Taiwan won’t be obliterated: president


Taiwanese President Tsai Ing-wen departs for a trip to Latin America, including stops in the US.Taiwan’s President Tsai Ing-wen has arrived in the United States en route to Latin America and has vowed, amid Chinese pressure for references to the island to be stamped out internationally, that “no one can obliterate Taiwan’s existence”.

China, which claims self-ruled and democratic Taiwan as its own, has stepped up a campaign against the island as it tries to assert Chinese sovereignty. Beijing has ordered foreign companies to label Taiwan as part of China on their websites and is excluding Taiwan from as many international forums as it can.

Also, China has also been whittling down the number of countries that recognise Taiwan – now just 18 – with Burkina Faso and the Dominican Republic switching relations to Beijing this year.

Speaking before her flight to Los Angeles, where she was stopping en route to Belize and Paraguay, Tsai struck a defiant tone.

“In going abroad, the whole world can see Taiwan; they can see our country as well as our support for democracy and freedom,” Tsai said.

“We only need to be firm so that no one can obliterate Taiwan’s existence.”

Tsai arrived in Los Angeles on Sunday and is scheduled to address a banquet for Taiwanese-Americans on Sunday evening before visiting the Ronald Reagan Presidential Library outside of Los Angeles on Monday, according to Phi Lin Chuang, a Taiwanese government spokeswoman.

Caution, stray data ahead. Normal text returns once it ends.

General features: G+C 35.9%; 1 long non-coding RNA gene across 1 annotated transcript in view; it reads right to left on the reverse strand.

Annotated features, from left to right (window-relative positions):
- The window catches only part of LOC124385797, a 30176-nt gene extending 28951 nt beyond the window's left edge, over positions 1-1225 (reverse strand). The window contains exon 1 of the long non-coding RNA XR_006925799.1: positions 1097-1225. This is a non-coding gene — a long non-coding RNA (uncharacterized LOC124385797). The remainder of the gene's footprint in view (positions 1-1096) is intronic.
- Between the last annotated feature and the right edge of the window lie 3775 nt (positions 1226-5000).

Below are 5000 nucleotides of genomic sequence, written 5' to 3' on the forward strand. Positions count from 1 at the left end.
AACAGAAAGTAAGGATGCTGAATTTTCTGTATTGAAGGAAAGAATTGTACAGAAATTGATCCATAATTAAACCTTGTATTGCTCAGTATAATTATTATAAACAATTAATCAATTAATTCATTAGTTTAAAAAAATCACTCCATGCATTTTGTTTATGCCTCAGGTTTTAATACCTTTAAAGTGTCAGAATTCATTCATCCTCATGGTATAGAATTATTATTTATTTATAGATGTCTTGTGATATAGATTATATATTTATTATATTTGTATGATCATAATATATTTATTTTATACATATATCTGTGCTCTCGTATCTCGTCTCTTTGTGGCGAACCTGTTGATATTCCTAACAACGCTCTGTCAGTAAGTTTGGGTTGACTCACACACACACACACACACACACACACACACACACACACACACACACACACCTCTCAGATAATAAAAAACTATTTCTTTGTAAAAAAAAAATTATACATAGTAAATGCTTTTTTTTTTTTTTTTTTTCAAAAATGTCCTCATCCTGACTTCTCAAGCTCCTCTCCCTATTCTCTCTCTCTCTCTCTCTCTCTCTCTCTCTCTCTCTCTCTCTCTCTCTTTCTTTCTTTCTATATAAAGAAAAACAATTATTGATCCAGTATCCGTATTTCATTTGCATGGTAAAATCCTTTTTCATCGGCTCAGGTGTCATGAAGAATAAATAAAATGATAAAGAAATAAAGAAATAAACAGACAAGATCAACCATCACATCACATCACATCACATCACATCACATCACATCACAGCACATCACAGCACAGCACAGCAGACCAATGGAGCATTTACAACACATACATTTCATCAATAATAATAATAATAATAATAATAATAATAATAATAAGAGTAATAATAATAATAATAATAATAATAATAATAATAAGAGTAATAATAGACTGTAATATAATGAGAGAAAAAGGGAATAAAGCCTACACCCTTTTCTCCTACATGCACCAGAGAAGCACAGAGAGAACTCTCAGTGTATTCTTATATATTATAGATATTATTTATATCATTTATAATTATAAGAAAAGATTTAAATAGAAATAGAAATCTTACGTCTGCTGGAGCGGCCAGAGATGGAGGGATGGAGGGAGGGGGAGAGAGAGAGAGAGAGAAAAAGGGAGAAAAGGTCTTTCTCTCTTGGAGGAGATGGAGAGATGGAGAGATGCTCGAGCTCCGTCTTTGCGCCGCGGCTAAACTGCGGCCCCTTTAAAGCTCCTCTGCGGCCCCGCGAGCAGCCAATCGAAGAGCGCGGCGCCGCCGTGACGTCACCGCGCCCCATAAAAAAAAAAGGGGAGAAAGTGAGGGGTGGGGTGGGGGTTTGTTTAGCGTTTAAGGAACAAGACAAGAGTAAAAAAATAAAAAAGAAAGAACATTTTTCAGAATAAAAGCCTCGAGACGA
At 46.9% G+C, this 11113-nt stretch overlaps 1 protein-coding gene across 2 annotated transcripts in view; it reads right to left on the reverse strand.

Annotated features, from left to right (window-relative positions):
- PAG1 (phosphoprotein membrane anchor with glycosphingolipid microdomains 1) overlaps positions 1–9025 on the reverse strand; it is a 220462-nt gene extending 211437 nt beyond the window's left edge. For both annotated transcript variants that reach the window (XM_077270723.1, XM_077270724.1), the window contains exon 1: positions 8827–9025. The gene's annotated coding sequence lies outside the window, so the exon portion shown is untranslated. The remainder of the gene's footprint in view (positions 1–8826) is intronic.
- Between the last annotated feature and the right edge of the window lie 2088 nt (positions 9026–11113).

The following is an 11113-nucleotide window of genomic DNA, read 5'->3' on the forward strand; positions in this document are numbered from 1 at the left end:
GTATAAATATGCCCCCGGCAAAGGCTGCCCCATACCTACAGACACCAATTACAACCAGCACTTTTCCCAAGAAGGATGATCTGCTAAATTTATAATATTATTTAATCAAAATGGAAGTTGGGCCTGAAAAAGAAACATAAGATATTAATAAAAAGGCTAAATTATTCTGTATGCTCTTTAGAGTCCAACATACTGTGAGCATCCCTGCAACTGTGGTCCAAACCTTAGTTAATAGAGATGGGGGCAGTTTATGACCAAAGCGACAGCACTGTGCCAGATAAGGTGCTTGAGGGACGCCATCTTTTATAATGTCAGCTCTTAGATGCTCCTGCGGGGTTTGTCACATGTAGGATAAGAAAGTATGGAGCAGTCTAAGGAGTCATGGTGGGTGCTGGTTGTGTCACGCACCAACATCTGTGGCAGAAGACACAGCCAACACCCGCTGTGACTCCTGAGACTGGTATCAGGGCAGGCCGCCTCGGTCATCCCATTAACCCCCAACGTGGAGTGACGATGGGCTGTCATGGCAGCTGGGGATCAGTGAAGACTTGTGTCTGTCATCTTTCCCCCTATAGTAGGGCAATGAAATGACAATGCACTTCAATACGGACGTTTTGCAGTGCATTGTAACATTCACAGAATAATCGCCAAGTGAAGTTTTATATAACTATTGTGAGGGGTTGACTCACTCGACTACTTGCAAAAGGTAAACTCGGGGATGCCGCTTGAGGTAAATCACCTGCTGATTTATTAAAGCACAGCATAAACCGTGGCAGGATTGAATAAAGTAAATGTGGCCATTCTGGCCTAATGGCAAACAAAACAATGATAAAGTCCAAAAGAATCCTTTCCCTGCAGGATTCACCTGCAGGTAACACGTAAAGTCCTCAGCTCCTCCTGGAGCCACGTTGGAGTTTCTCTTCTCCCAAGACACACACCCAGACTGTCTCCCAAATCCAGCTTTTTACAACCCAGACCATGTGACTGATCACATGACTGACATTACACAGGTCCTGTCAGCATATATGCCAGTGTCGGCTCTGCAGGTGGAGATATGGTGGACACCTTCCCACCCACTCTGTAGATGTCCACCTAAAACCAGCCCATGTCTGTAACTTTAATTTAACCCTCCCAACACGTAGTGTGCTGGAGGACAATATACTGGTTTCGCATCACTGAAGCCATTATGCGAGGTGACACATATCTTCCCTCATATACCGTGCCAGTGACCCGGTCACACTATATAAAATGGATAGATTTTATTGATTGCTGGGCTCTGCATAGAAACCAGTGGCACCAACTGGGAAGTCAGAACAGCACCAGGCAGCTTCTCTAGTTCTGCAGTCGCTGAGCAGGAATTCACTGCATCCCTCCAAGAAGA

China, which believes Tsai wants to push for Taiwan’s formal independence, has already complained to Washington about her US stopovers, which include Houston on her way back.

The trip starts one day after Taiwan’s state-run refiner CPC Corp announced a deal valued at $US25 billion to purchase liquefied natural gas from the United States over the next 25 years.

The deal was aimed at boosting trade relations with the United States by reducing its trade surplus and was also a sign of goodwill ahead of Tsai’s visit, a person familiar with the government’s thinking told Reuters.

Tsai, who says she wants to maintain the status quo with China, will also be looking to reaffirm Washington-Taipei ties and to shore up support ahead of local elections in Taiwan in November amid the escalating pressure from China.

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